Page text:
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9 Jun 11
Reconstructing Queensland - what is value for money?

While Queensland’s devastating floods and Cyclone Yasi have seen over $1 billion in insurance claims paid out for damage to property and businesses, affected local government authorities are still counting the cost as they begin to repair council property.

More than 99% of Queensland, or 72 local government areas are covered by the Natural Disaster Relief and Recovery Arrangements and 51 councils have already received $406 million in advance funding from the State and Federal Governments.

The pressure on councils

The Queensland Reconstruction Authority (QRA) was established in January with significant powers to fast track the reconstruction works and to allocate State and Federal funding. Importantly, QRA can, in some circumstances, provide funding directly to councils in advance of the works being carried out.

This early and direct release of funds increases the responsibility on councils to ensure rapid and timely repair work is balanced with value-for-money outcomes. While council staff around Queensland work long hours to arrange vital repairs of infrastructure that has been destroyed by the floods, council CEOs are under pressure to ensure all due diligence and reporting requirements are met.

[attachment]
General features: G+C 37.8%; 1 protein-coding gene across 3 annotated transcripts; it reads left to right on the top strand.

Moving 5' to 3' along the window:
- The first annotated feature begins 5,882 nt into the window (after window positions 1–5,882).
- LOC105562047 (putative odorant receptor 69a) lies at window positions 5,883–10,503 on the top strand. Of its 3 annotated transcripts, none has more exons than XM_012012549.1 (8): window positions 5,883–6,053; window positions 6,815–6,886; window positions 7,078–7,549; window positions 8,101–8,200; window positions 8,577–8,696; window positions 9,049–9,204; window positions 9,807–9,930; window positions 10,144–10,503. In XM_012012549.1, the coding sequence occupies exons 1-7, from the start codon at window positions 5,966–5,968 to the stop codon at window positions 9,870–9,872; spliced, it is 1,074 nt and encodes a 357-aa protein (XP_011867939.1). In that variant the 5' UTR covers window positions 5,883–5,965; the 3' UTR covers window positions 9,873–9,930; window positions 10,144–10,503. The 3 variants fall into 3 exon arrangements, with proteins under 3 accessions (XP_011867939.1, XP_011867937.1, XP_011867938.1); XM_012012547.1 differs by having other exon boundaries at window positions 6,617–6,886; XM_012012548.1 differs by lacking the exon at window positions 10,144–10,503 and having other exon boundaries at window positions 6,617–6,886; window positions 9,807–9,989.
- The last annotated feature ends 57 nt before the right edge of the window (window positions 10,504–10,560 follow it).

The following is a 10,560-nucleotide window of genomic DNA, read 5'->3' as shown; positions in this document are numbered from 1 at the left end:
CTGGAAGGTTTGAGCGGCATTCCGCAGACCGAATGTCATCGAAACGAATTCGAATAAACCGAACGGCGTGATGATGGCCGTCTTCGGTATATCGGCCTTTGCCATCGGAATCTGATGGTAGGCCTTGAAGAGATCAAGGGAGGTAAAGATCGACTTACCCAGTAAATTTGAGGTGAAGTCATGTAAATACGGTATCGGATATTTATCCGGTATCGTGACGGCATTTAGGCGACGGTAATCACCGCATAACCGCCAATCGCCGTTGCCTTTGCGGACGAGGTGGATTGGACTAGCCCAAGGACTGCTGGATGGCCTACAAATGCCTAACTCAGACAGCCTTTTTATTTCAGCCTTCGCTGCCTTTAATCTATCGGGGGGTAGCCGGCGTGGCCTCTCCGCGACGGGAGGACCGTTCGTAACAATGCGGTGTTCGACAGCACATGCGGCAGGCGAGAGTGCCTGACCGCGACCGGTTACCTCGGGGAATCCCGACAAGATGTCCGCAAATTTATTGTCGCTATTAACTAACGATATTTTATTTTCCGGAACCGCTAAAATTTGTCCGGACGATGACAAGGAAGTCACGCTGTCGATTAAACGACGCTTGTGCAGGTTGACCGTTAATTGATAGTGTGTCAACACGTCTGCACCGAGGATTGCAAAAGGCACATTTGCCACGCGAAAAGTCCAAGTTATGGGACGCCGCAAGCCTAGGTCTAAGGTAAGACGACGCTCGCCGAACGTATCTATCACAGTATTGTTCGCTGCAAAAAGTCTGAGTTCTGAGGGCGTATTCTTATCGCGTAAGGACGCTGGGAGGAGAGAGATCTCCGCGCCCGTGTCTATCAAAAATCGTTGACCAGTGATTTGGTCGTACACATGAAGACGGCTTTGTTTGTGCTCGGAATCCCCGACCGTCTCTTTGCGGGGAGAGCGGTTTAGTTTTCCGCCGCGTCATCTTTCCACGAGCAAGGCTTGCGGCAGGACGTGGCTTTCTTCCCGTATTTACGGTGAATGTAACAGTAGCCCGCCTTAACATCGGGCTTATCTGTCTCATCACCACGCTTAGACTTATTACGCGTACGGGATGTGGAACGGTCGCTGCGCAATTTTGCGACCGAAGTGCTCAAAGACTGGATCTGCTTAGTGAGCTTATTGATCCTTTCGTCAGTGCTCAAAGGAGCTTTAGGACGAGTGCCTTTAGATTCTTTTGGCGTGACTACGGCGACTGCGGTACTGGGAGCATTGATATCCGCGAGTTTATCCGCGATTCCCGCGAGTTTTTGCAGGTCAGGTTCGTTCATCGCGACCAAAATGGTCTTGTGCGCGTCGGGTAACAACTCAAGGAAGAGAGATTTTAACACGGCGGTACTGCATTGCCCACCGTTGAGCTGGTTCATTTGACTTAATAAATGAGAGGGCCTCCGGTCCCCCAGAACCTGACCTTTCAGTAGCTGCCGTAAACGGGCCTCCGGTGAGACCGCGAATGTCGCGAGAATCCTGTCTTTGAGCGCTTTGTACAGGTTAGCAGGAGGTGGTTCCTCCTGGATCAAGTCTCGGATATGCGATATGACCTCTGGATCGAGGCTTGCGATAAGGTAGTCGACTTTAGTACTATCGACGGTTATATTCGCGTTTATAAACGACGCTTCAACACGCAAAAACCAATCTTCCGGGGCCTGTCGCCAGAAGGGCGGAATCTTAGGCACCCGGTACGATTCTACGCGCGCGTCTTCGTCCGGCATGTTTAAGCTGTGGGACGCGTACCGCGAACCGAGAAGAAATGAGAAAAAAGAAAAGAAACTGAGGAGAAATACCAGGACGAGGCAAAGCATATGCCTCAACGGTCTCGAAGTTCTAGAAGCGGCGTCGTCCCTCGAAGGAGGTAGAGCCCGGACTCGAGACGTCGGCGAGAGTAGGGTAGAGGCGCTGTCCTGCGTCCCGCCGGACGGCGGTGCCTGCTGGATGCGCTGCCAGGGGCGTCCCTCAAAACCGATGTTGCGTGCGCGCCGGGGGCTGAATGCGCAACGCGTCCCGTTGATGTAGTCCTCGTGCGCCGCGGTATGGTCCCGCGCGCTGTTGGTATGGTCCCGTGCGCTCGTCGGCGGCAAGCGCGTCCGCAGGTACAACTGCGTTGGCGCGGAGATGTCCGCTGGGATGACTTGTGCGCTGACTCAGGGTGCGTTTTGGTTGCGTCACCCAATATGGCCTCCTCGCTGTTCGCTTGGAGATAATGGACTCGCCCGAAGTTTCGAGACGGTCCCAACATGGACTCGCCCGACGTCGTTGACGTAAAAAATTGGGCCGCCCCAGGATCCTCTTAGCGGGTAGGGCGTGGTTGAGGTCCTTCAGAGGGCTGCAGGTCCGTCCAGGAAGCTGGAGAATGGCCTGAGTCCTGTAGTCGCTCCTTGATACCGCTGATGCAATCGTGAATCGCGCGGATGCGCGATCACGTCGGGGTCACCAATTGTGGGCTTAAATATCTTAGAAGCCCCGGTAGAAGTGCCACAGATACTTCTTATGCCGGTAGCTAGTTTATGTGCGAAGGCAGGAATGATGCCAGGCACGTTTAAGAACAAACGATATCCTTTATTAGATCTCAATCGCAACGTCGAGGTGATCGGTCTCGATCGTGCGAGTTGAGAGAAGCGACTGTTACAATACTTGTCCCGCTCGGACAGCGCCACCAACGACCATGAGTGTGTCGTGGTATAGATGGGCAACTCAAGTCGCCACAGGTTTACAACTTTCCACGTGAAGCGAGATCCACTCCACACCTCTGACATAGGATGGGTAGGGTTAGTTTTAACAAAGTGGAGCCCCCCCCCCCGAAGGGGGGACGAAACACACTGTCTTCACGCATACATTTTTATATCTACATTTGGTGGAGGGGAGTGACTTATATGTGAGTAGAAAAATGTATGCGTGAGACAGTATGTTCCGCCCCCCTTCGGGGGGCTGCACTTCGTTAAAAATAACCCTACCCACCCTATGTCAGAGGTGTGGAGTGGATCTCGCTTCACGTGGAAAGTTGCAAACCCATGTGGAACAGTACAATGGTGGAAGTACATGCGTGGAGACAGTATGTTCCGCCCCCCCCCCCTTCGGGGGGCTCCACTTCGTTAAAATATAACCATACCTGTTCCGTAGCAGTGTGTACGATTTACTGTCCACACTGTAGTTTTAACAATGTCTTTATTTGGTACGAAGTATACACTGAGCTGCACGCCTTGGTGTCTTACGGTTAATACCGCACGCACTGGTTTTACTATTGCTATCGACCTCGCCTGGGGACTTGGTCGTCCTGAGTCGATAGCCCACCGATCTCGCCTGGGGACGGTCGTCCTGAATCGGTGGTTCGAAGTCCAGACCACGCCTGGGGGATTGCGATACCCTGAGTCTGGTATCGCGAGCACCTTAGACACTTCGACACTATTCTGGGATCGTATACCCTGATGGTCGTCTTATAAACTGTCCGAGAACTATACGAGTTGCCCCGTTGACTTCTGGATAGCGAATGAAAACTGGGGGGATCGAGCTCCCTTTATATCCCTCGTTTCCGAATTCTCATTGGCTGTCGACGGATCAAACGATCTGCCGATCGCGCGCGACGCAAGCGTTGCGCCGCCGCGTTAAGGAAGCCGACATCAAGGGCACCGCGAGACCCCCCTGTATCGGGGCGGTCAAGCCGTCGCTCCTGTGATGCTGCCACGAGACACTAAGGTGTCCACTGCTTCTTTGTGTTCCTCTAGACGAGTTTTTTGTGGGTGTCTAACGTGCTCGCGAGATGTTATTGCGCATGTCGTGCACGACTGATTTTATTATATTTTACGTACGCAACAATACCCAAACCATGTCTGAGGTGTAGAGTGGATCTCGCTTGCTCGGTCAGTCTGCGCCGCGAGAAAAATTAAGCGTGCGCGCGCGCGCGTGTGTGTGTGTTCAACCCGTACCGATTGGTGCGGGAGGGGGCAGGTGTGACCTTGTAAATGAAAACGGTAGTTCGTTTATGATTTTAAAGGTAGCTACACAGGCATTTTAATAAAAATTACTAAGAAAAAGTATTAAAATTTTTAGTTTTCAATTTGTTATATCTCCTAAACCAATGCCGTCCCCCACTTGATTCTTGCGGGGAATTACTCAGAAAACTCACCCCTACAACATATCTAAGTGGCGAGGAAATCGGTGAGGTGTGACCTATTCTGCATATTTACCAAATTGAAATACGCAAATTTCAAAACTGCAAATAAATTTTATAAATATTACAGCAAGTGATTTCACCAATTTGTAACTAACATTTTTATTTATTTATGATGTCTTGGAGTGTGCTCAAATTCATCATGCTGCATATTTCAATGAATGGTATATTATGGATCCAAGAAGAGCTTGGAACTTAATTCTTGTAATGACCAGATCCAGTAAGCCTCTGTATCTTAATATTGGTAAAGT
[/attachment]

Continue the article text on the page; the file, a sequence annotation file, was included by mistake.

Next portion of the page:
Beware - it’s not ‘repair at any cost’

Every council needs to concern itself with value for money in its procurement.

This article highlights the type of due diligence issues that the QRA might expect from councils who receive reconstruction funding.

When using funding from external sources, such as the QRA, the need to achieve ‘value-for-money’ becomes more important.

So what is value for money? It is one of the foundation principles of the State Procurement Policy, September 2010 edition (SPP). Among other things, the SPP states:

‘In assessing value for money, agencies must consider the following:

  • contribution to the advancement of priorities of the Government
  • non-cost factors such as fitness for purpose, quality service and support, and sustainability considerations, and
  • cost-related factors including whole-of-life costs and transaction costs associated with acquisition, use, holding, maintenance and disposal.’

For flood damaged infrastructure, value for money for the QRA is likely to include, among other things, that the infrastructure is re-built to current engineering standards, as opposed to its former engineering standards, which may be less adequate for dealing with floods and cyclones such as we have seen in 2011.

It is important to bear in mind that infrastructure in most cases does not need to be completely resistant to natural disasters (that is either impossible or commercially unrealistic), but people will want to know that new infrastructure is more resilient than it previously was.

For those councils that may be procuring any reconstruction works by relying on the exception to the tendering requirements in section 184 Local Government (Finance, Plans and Reporting) Regulation 2010, then both a tender process and a quote seeking process can be avoided. However, councils should still make some attempt to benchmark the prices quoted from the relevant contractor against prices for comparable work that the same or a similar contractor has carried out in the past.

An emergency procurement is not a free licence to avoid all value for money and probity obligations.